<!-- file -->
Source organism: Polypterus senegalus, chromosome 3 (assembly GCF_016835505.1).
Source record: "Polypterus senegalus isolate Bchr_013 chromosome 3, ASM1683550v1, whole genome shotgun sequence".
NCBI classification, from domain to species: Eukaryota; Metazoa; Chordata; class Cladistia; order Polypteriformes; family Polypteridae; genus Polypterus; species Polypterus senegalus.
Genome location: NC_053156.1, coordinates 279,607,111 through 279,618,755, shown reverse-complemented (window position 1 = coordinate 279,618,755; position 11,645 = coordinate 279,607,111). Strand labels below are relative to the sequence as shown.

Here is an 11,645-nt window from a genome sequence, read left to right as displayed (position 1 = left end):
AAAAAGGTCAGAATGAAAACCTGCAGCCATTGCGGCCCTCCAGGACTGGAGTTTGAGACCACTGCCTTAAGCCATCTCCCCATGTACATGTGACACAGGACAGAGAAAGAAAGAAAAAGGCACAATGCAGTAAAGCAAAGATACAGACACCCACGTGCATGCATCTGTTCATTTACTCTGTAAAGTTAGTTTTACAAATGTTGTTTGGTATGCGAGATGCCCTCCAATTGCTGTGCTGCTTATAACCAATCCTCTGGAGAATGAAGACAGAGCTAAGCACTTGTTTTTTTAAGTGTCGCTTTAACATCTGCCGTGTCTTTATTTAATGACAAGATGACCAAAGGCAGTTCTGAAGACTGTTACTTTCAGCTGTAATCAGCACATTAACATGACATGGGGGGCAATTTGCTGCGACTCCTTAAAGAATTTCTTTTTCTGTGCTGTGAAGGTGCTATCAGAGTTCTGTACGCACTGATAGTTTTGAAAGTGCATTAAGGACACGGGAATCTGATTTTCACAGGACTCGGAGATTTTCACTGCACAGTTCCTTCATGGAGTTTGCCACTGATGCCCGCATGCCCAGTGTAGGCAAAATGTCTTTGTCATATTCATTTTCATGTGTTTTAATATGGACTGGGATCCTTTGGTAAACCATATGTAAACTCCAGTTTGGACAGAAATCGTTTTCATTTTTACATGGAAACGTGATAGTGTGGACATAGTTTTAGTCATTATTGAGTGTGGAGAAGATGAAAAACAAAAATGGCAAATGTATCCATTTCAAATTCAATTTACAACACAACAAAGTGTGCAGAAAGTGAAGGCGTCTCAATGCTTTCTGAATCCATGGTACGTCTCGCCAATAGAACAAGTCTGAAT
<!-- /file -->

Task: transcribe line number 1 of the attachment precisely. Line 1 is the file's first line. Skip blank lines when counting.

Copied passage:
Source organism: Polypterus senegalus, chromosome 3 (assembly GCF_016835505.1).